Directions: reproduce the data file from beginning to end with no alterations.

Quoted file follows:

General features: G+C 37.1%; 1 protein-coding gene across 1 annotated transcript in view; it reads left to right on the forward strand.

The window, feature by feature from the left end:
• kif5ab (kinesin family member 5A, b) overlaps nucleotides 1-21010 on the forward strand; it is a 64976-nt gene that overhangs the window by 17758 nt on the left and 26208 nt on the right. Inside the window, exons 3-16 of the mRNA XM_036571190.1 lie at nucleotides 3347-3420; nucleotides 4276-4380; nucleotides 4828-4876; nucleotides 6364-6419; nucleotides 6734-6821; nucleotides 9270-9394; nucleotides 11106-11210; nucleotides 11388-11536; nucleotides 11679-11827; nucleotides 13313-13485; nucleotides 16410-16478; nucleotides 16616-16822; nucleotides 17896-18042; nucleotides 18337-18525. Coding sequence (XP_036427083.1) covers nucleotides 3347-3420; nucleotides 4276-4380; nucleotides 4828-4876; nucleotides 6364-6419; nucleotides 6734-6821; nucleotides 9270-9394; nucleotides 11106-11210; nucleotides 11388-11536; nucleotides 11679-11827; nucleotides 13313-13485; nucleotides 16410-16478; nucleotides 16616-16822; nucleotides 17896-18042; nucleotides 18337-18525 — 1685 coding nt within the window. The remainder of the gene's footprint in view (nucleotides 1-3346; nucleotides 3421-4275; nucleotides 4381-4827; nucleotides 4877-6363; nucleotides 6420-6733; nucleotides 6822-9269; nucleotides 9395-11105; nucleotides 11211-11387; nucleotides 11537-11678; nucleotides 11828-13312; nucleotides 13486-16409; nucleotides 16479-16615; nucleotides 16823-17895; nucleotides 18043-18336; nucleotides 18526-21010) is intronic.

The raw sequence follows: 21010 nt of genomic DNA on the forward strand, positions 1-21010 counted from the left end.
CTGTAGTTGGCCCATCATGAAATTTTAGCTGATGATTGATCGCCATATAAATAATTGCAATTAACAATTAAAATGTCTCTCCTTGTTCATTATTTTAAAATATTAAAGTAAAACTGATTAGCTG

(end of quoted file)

General features: G+C 37.1%; 1 protein-coding gene across 1 annotated transcript in view; it reads left to right on the forward strand.

The window, feature by feature from the left end:
• kif5ab (kinesin family member 5A, b) overlaps nucleotides 1-21010 on the forward strand; it is a 64976-nt gene that overhangs the window by 17758 nt on the left and 26208 nt on the right. Inside the window, exons 3-16 of the mRNA XM_036571190.1 lie at nucleotides 3347-3420; nucleotides 4276-4380; nucleotides 4828-4876; nucleotides 6364-6419; nucleotides 6734-6821; nucleotides 9270-9394; nucleotides 11106-11210; nucleotides 11388-11536; nucleotides 11679-11827; nucleotides 13313-13485; nucleotides 16410-16478; nucleotides 16616-16822; nucleotides 17896-18042; nucleotides 18337-18525. Coding sequence (XP_036427083.1) covers nucleotides 3347-3420; nucleotides 4276-4380; nucleotides 4828-4876; nucleotides 6364-6419; nucleotides 6734-6821; nucleotides 9270-9394; nucleotides 11106-11210; nucleotides 11388-11536; nucleotides 11679-11827; nucleotides 13313-13485; nucleotides 16410-16478; nucleotides 16616-16822; nucleotides 17896-18042; nucleotides 18337-18525 — 1685 coding nt within the window. The remainder of the gene's footprint in view (nucleotides 1-3346; nucleotides 3421-4275; nucleotides 4381-4827; nucleotides 4877-6363; nucleotides 6420-6733; nucleotides 6822-9269; nucleotides 9395-11105; nucleotides 11211-11387; nucleotides 11537-11678; nucleotides 11828-13312; nucleotides 13486-16409; nucleotides 16479-16615; nucleotides 16823-17895; nucleotides 18043-18336; nucleotides 18526-21010) is intronic.

The raw sequence follows: 21010 nt of genomic DNA on the forward strand, positions 1-21010 counted from the left end.
CTGTAGTTGGCCCATCATGAAATTTTAGCTGATGATTGATCGCCATATAAATAATTGCAATTAACAATTAAAATGTCTCTCCTTGTTCATTATTTTAAAATATTAAAGTAAAACTGATTAGCTG